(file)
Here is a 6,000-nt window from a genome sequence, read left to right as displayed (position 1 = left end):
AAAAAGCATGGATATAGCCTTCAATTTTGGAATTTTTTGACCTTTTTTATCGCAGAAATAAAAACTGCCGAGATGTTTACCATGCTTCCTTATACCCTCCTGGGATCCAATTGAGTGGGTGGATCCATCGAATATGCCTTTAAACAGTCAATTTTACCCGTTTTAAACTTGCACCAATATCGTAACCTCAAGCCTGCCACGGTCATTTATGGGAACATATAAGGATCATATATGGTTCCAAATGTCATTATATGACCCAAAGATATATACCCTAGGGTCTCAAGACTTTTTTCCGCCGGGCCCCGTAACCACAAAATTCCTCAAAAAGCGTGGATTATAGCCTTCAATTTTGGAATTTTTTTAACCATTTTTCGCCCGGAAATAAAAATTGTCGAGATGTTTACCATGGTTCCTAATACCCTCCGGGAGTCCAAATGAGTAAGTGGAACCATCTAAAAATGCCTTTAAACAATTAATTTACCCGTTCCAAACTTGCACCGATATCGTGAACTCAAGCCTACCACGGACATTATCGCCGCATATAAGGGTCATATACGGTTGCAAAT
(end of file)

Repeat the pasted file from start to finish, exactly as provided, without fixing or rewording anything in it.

Here is a 6,000-nt window from a genome sequence, read left to right as displayed (position 1 = left end):
AAAAAGCATGGATATAGCCTTCAATTTTGGAATTTTTTGACCTTTTTTATCGCAGAAATAAAAACTGCCGAGATGTTTACCATGCTTCCTTATACCCTCCTGGGATCCAATTGAGTGGGTGGATCCATCGAATATGCCTTTAAACAGTCAATTTTACCCGTTTTAAACTTGCACCAATATCGTAACCTCAAGCCTGCCACGGTCATTTATGGGAACATATAAGGATCATATATGGTTCCAAATGTCATTATATGACCCAAAGATATATACCCTAGGGTCTCAAGACTTTTTTCCGCCGGGCCCCGTAACCACAAAATTCCTCAAAAAGCGTGGATTATAGCCTTCAATTTTGGAATTTTTTTAACCATTTTTCGCCCGGAAATAAAAATTGTCGAGATGTTTACCATGGTTCCTAATACCCTCCGGGAGTCCAAATGAGTAAGTGGAACCATCTAAAAATGCCTTTAAACAATTAATTTACCCGTTCCAAACTTGCACCGATATCGTGAACTCAAGCCTACCACGGACATTATCGCCGCATATAAGGGTCATATACGGTTGCAAAT